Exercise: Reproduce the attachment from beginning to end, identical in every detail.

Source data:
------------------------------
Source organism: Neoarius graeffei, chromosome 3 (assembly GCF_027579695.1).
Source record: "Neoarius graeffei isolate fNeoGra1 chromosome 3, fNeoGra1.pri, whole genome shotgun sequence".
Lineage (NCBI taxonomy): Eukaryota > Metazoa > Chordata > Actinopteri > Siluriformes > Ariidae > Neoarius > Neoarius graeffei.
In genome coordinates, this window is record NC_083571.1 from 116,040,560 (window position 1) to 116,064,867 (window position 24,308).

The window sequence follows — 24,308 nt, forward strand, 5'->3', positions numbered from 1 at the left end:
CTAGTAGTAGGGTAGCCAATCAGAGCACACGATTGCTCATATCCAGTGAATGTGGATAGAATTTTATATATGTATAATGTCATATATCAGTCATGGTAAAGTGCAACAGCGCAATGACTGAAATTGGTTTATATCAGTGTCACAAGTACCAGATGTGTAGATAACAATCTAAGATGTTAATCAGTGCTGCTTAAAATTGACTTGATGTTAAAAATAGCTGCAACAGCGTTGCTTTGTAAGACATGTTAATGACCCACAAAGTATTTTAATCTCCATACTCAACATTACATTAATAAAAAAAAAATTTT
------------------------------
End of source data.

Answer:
Source organism: Neoarius graeffei, chromosome 3 (assembly GCF_027579695.1).
Source record: "Neoarius graeffei isolate fNeoGra1 chromosome 3, fNeoGra1.pri, whole genome shotgun sequence".
Lineage (NCBI taxonomy): Eukaryota > Metazoa > Chordata > Actinopteri > Siluriformes > Ariidae > Neoarius > Neoarius graeffei.
In genome coordinates, this window is record NC_083571.1 from 116,040,560 (window position 1) to 116,064,867 (window position 24,308).

The window sequence follows — 24,308 nt, forward strand, 5'->3', positions numbered from 1 at the left end:
CTAGTAGTAGGGTAGCCAATCAGAGCACACGATTGCTCATATCCAGTGAATGTGGATAGAATTTTATATATGTATAATGTCATATATCAGTCATGGTAAAGTGCAACAGCGCAATGACTGAAATTGGTTTATATCAGTGTCACAAGTACCAGATGTGTAGATAACAATCTAAGATGTTAATCAGTGCTGCTTAAAATTGACTTGATGTTAAAAATAGCTGCAACAGCGTTGCTTTGTAAGACATGTTAATGACCCACAAAGTATTTTAATCTCCATACTCAACATTACATTAATAAAAAAAAAATTTT